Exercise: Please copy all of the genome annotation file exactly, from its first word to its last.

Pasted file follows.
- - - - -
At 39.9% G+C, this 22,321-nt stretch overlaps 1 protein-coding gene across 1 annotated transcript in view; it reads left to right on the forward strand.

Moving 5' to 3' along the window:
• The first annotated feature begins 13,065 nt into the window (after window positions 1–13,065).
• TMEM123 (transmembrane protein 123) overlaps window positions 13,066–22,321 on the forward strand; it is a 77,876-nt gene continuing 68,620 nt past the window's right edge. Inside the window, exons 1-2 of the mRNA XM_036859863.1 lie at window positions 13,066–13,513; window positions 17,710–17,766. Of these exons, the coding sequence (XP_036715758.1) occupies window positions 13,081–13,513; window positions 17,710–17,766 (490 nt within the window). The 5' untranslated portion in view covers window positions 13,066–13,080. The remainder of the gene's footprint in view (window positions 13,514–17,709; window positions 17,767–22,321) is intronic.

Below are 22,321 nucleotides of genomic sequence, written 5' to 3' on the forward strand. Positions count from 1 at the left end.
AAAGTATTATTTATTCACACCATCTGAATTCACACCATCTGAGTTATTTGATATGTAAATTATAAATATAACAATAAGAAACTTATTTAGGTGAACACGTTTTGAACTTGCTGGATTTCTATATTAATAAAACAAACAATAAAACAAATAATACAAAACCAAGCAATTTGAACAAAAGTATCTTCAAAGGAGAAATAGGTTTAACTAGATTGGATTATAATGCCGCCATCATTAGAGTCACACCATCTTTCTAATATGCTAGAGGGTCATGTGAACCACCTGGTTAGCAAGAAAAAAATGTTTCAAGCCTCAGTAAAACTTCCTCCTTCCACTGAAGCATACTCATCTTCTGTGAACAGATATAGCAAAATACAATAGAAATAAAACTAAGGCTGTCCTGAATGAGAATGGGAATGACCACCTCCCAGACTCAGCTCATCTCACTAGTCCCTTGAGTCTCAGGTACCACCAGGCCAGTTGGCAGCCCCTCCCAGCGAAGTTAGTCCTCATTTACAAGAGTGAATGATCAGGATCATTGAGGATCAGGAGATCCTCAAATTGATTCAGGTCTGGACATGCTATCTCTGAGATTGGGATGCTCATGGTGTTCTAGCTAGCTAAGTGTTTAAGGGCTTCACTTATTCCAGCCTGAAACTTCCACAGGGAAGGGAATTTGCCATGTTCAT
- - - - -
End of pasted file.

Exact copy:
At 39.9% G+C, this 22,321-nt stretch overlaps 1 protein-coding gene across 1 annotated transcript in view; it reads left to right on the forward strand.

Moving 5' to 3' along the window:
• The first annotated feature begins 13,065 nt into the window (after window positions 1–13,065).
• TMEM123 (transmembrane protein 123) overlaps window positions 13,066–22,321 on the forward strand; it is a 77,876-nt gene continuing 68,620 nt past the window's right edge. Inside the window, exons 1-2 of the mRNA XM_036859863.1 lie at window positions 13,066–13,513; window positions 17,710–17,766. Of these exons, the coding sequence (XP_036715758.1) occupies window positions 13,081–13,513; window positions 17,710–17,766 (490 nt within the window). The 5' untranslated portion in view covers window positions 13,066–13,080. The remainder of the gene's footprint in view (window positions 13,514–17,709; window positions 17,767–22,321) is intronic.

Below are 22,321 nucleotides of genomic sequence, written 5' to 3' on the forward strand. Positions count from 1 at the left end.
AAAGTATTATTTATTCACACCATCTGAATTCACACCATCTGAGTTATTTGATATGTAAATTATAAATATAACAATAAGAAACTTATTTAGGTGAACACGTTTTGAACTTGCTGGATTTCTATATTAATAAAACAAACAATAAAACAAATAATACAAAACCAAGCAATTTGAACAAAAGTATCTTCAAAGGAGAAATAGGTTTAACTAGATTGGATTATAATGCCGCCATCATTAGAGTCACACCATCTTTCTAATATGCTAGAGGGTCATGTGAACCACCTGGTTAGCAAGAAAAAAATGTTTCAAGCCTCAGTAAAACTTCCTCCTTCCACTGAAGCATACTCATCTTCTGTGAACAGATATAGCAAAATACAATAGAAATAAAACTAAGGCTGTCCTGAATGAGAATGGGAATGACCACCTCCCAGACTCAGCTCATCTCACTAGTCCCTTGAGTCTCAGGTACCACCAGGCCAGTTGGCAGCCCCTCCCAGCGAAGTTAGTCCTCATTTACAAGAGTGAATGATCAGGATCATTGAGGATCAGGAGATCCTCAAATTGATTCAGGTCTGGACATGCTATCTCTGAGATTGGGATGCTCATGGTGTTCTAGCTAGCTAAGTGTTTAAGGGCTTCACTTATTCCAGCCTGAAACTTCCACAGGGAAGGGAATTTGCCATGTTCAT